Retirement accounts are often one of the larger assets that a potential Medicaid applicant owns. It is important to understand how these accounts affect Medicaid eligibility.
A Medicaid applicant is financially eligible when he or she has resources (assets) no greater than thirteen thousand eight hundred dollars ($13,800.00). If an applicant owns a retirement account with a value greater than $13,800.00, the applicant is financially ineligible for Medicaid benefits. One would think that the value of the retirement account is easily obtained by looking at the statement. However, Medicaid values the account as the amount of money that the individual can currently withdraw. If there is a penalty for early withdrawal, the value of the retirement account is the amount available after the penalty deduction. Any income taxes due are not deductible in determining the resource’s value.
One way to make an applicant with a retirement account Medicaid eligible could be to transfer the asset to the applicant’s spouse (if available). Unlike transfers (gifts) to children or others, transfers from a Medicaid applicant to his/her spouse are an exception to the Medicaid transfer penalty rules even within the five year look-back period. However, in order to transfer the retirement account there must be a cash-in and there will be an income tax liability.
Another way to make an applicant eligible, without having to cash-in the account and retain ownership of the retirement account, is to start receiving periodic payments from the retirement account. Once an individual is in receipt of or has applied for periodic payments, the principal in the retirement fund is not a countable resource.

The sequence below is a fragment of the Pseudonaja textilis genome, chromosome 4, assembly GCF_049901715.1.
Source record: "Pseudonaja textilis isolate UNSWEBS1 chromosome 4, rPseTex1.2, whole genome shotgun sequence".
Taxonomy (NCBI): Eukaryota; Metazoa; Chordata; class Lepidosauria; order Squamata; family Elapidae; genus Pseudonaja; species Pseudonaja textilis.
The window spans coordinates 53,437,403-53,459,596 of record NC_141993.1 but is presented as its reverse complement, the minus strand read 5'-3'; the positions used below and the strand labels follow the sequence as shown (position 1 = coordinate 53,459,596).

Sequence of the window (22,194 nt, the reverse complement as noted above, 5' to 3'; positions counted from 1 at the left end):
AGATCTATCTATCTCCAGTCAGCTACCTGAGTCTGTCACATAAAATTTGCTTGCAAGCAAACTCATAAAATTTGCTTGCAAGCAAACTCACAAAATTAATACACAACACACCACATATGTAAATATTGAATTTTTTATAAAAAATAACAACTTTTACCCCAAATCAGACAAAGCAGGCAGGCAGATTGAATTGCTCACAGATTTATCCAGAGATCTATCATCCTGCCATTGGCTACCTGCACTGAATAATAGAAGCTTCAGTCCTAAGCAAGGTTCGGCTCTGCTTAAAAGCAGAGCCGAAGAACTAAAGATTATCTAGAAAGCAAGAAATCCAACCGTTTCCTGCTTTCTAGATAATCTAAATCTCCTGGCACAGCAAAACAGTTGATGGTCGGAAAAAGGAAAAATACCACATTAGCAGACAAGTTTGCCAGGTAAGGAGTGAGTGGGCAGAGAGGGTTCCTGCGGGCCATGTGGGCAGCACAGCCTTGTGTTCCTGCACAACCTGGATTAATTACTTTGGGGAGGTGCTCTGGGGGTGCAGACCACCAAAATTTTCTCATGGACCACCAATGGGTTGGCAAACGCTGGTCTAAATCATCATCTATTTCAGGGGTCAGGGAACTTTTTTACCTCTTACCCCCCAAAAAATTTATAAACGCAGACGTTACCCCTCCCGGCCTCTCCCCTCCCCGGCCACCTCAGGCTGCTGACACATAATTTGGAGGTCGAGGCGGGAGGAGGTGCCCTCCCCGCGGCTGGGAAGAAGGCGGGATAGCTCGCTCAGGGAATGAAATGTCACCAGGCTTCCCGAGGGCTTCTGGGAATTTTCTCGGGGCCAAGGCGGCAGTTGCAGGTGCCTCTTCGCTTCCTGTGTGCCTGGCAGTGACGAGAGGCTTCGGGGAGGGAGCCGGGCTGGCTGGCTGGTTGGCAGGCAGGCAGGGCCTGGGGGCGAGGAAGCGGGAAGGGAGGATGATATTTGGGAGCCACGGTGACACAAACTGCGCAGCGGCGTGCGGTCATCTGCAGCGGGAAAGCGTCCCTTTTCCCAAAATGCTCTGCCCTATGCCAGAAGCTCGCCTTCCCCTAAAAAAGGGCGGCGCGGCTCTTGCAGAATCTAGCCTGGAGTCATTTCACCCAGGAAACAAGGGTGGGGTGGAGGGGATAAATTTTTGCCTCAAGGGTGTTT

The next question is – how much are the periodic payments that must be taken? Medicaid regulations state that the individual must choose the maximum income payment that could be made available over the individual’s life time; specifically, the table used is the single life table. Medicaid does not allow the applicant to consider marital status when determining how much must be periodically taken from the account.
The next question is – how does this income affect Medicaid eligibility? Once an individual is receiving periodic payments, the payments are counted as unearned income on a monthly basis, regardless of the actual frequency of the payment. For example, if the periodic benefit is received once a year, the amount is to be divided by twelve to arrive at a monthly income amount. If the Medicaid applicant earns more than $50.00 per month, the excess income (over $50.00) would be income that, in effect, would be paid to the nursing home providing the skilled care and Medicaid would pay the difference of the monthly nursing home cost.
The net effect of applying for periodic payments from a retirement account is the exclusion of the retirement account from being considered an available resource, creating a countable income stream, but protecting the principal of the account. Consideration of the alternative plans (transfer the account or create periodic payments) must be made for each individual within their overall Medicaid plan.